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A Suggestive Template for Writing your PhD confirmation Document in Sociology and Anthropology



This template is designed by Dr S A Hamed Hosseini to guide his Postgraduate candidates in their confirmation process. However, he is happy to share this publicly. Please consult with your supervisor if you want to adopt the template as the preferences may be different.
1 | Hosseini, S A Hamed (2021 [ 2016]) Template for Writing your PhD Confirmation Document in Social Sciences,
ResearchGate, 10.13140/RG.2.2.13662.23364/1
Template for Writing your PhD Confirmation Document in Social
Approximate word length = 8000-10,000 words equivalent to 20-30 pages (1.5 spaced)?
Title Page (including your name, student number, Title of thesis,
confirmation date)
Table of Contents
Abstract (350 words; it is sometimes helpful to start with the abstract as per the following model!)
“This project is an investigation of [something], in [somewhere] during [some time]. 30-50
The project focuses on/studies [the events, stories, places, people, materials/documents]. By
using [the approach and methods and/or and theoretical perspectives], the project aims to: [2-
5 clear aims]. 150-250 words
In doing so, this project addresses [limitations of past work] and offers [possibilities of this
project]. 30-60 words
The research will [produce “research outputs”. These outputs will build a unifying picture]
30-50 words.”2
Your reflections on (1) your scholarly/educational/professional background concerning your
research topic; how would your research benefit from what skills/knowledge you had already
acquired, (2) your motivation for studying it and (3) your personal/ideological/political
positions that may affect your commitment to remain objective enough.
Please note, this is not part of the confirmation document and needs to be removed from the final
draft. However, it is highly recommended that you use this space to cast light on your relationship
with your project. This will help your supervisors to adjust their expectations of you and themselves
more realistically by recognizing the strengths that can be drawn on as well as the gaps in your
skills/knowledge that needs to be addressed perhaps through extra training opportunities.
For instance, if you have completed a degree in Sociology of Education but your topics requires the
employment of some considerable insights from Sociology of ethnic/cultural relations or Political
Sociology or Economics etc, then your supervisory panel can address the needs by reorganizing the
allocation of roles, recommending some auxiliary training courses and/or resources to consult,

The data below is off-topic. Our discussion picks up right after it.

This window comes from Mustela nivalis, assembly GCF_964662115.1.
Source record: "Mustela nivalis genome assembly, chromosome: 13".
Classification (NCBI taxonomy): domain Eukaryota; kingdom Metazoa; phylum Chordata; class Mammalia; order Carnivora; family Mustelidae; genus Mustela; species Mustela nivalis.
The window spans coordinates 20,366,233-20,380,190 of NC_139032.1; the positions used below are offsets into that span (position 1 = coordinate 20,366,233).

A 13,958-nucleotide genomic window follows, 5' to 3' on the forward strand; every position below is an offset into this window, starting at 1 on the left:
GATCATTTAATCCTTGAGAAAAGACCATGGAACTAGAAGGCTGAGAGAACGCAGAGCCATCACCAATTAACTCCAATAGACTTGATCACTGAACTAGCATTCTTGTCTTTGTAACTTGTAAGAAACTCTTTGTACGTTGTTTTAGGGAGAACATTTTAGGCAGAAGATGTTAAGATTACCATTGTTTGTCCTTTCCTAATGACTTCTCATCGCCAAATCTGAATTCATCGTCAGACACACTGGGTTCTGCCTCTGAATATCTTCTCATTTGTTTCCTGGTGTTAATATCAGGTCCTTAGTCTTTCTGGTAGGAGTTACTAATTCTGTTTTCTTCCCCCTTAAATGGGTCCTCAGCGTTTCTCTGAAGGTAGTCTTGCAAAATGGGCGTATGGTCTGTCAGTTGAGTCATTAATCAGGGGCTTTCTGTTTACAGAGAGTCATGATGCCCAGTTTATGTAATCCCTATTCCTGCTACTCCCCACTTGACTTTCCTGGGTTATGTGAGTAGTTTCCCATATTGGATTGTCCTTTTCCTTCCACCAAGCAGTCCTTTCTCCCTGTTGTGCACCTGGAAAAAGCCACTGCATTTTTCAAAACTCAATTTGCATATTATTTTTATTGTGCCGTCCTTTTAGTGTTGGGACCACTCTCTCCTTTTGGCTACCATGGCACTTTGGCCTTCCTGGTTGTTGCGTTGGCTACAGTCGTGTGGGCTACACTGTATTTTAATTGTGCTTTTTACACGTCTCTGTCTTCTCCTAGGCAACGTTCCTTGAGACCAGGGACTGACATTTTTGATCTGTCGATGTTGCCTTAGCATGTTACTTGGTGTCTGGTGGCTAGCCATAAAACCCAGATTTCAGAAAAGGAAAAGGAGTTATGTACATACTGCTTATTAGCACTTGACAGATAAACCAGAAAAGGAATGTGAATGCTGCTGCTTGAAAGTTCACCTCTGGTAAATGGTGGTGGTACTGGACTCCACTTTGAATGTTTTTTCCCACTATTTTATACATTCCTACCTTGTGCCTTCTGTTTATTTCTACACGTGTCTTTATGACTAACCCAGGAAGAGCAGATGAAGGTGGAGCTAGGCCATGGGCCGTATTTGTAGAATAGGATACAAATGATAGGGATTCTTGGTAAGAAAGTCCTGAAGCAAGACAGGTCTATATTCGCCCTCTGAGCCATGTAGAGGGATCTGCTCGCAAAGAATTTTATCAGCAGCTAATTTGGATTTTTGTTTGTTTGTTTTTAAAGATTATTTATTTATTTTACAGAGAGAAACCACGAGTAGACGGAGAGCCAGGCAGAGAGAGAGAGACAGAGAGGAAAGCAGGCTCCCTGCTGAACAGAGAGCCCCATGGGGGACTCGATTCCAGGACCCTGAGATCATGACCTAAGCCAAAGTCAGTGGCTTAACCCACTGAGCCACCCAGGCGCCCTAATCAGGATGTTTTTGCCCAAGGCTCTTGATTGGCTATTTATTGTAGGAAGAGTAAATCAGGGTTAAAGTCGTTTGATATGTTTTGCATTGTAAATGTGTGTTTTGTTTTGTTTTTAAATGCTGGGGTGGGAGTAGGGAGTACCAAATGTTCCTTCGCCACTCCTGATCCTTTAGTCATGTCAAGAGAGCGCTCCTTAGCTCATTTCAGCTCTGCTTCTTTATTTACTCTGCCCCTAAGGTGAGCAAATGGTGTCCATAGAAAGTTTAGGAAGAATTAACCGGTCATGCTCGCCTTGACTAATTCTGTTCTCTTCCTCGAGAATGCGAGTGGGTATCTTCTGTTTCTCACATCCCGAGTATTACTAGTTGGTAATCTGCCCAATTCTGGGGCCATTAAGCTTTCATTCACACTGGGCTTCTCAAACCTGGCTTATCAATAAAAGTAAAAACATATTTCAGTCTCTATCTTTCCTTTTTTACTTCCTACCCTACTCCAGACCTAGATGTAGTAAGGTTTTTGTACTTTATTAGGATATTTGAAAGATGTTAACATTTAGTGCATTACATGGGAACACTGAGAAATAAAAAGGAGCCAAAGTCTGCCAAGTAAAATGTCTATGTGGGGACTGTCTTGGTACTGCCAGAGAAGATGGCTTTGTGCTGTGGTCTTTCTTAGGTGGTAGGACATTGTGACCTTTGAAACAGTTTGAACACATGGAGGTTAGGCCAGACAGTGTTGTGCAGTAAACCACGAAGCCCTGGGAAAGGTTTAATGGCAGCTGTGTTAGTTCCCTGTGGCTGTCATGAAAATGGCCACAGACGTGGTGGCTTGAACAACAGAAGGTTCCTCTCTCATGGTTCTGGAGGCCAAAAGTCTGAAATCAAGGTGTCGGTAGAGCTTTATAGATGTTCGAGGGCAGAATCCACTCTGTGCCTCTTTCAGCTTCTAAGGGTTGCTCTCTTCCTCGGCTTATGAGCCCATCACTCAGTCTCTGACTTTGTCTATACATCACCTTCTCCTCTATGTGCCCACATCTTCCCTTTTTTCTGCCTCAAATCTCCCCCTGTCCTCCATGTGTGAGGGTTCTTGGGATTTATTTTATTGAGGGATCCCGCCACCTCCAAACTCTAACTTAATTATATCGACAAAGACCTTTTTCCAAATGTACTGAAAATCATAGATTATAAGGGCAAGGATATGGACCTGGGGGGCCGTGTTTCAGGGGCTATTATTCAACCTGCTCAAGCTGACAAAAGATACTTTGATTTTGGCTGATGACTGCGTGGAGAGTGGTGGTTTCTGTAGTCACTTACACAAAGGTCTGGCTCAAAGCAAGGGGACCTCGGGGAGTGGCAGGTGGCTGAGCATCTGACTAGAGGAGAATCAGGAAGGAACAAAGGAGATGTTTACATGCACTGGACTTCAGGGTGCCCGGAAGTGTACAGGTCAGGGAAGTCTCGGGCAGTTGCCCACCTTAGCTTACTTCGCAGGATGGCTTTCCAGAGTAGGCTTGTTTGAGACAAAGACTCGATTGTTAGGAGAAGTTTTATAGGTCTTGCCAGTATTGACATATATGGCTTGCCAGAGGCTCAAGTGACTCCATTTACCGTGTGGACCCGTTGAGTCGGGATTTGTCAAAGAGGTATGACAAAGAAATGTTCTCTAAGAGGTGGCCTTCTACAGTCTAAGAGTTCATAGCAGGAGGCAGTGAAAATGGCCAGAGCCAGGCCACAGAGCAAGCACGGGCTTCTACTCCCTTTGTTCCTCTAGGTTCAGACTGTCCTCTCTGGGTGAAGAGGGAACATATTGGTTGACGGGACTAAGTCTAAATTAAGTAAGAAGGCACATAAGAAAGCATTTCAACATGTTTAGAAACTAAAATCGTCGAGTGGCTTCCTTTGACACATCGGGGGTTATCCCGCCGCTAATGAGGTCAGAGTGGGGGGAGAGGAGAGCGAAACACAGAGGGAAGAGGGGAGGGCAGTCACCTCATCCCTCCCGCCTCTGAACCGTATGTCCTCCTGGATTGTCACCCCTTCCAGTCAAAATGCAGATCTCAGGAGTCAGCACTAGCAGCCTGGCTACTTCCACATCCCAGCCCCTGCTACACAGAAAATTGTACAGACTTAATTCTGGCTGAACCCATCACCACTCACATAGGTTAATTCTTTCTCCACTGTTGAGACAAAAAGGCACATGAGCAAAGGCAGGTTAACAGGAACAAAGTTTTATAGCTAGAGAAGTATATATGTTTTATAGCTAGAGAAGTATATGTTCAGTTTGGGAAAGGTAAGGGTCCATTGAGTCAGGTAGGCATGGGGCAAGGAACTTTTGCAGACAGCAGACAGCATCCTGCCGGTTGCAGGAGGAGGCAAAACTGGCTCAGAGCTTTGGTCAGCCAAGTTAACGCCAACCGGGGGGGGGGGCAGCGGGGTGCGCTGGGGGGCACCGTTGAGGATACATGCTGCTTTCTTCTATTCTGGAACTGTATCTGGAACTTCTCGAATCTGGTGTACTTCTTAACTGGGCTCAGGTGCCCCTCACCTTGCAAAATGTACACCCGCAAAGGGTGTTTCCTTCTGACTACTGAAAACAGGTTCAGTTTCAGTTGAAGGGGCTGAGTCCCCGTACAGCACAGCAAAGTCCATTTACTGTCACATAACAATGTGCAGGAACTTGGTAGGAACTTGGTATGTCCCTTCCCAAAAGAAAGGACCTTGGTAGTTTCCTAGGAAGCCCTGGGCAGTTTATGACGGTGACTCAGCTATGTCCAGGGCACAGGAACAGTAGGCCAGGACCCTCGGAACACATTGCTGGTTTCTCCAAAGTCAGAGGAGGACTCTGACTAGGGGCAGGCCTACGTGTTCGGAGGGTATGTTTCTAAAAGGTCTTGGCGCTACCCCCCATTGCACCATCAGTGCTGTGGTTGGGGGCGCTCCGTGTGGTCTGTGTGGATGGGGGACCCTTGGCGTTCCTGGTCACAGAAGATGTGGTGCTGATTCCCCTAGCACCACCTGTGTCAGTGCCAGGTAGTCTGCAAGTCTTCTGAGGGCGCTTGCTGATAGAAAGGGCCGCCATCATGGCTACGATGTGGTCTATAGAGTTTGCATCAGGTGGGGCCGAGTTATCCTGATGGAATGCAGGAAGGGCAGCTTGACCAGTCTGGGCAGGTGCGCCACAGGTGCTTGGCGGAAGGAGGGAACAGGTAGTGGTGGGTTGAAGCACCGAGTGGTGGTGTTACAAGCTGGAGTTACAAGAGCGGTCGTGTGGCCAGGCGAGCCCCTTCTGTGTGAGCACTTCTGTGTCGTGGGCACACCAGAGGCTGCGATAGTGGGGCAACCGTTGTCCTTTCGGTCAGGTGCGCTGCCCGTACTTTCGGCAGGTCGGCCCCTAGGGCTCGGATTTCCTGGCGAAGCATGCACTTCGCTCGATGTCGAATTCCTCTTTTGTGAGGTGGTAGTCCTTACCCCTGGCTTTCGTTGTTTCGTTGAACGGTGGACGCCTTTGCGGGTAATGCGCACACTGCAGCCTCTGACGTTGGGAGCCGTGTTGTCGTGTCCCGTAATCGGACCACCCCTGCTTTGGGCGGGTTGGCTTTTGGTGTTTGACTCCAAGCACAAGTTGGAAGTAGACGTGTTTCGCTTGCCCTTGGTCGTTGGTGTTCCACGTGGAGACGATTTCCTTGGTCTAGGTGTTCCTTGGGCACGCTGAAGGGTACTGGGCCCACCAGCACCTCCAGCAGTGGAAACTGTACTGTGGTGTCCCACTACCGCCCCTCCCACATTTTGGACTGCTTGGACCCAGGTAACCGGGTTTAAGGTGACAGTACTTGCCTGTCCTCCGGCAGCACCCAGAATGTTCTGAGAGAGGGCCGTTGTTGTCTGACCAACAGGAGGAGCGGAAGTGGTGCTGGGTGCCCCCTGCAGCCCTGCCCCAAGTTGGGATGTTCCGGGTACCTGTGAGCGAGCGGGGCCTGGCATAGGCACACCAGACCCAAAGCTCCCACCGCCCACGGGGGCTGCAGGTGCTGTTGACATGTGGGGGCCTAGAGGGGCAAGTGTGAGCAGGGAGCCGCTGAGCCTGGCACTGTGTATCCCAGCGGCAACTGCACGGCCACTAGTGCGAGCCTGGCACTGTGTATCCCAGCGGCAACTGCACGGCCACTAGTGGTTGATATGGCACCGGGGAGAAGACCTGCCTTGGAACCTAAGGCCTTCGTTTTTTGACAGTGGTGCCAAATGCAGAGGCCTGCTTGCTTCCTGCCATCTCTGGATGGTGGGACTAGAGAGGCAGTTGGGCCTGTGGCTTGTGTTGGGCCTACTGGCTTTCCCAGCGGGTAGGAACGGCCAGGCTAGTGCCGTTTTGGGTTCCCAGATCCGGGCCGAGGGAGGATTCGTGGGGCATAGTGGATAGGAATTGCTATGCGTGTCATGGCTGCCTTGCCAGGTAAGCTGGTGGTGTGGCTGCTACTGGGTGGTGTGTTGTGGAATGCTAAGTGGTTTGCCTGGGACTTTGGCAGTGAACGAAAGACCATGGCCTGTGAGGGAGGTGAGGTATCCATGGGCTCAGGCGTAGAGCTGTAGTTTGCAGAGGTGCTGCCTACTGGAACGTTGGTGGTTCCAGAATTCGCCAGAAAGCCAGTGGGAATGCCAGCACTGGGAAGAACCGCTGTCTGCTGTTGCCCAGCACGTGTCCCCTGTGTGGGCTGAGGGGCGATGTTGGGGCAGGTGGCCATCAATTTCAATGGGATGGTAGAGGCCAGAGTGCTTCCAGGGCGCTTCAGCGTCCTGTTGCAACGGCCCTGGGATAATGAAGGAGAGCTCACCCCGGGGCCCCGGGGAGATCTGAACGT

1 © Initially developed by S A Hamed Hosseini, March 23, 2016 10.13140/RG.2.2.13662.23364/1
2 I am thankful to Professor Duncan McDuie-Ra for sharing this very useful formulation of a research project abstract/opening
2 | Hosseini, S A Hamed (2021 [ 2016]) Template for Writing your PhD Confirmation Document in Social Sciences,
ResearchGate, 10.13140/RG.2.2.13662.23364/1
and/or help you redefine your topic to maximise the use of your strengths and minimise the need for
extra exertions.
The sooner the above matters are addressed between you and your early supervisors, the more
productive the supervision of your project will be.
Glossary of Terms and Abbreviations (if necessary)
Section 1 – Aims and Background (around 3-4 pages, 1.5 spaced)
The social issue/problem and its importance (problematize your topic here): What is the social
problem you want to study, and why it is important to study the topic/problem; here you need to
clarify the issue and justify the topic as a social problem in its context, worthy of investigation
(problematization); briefly explain what makes your study unique compared to others; (of course
you later in this document expand on all of these); Some initial conceptual clarifications are needed
here. Describe the topic using the key concept(s); introduce the key concepts briefly but clearly for
a broader audience than the experts in your specific area of study. (Refer your readers to later
sections in this document where they can find more detailed and technical elaborations of the
Aims (2-5 aims): What are the aims of your study (This study aims to explore, to examine, to
investigate …)
Research Question(s) (at least one research question per aim): Translate the aims into your
major research questions (in the case of quantitative research, for instance, you need to have at least
one how question like how single parenthood is viewed by the public in …. and you need have at
least one why question like what sociological and/or social psychological factors determine the
public’s perception of single parenthood)
Social Context: (You may have already mentioned something about the context when
problematizing the topic, but here you need to more closely) introduce the social contextin
which this study is going to happen. You do not need to describe the context in terms of every
detailed geographical or demographic or cultural feature. Present only those aspects of the context
that are relevant to the topic and help the readers understand the importance of studying the topic in
the context; avoid referring to theories in this stage, and avoid using generalized stereotypical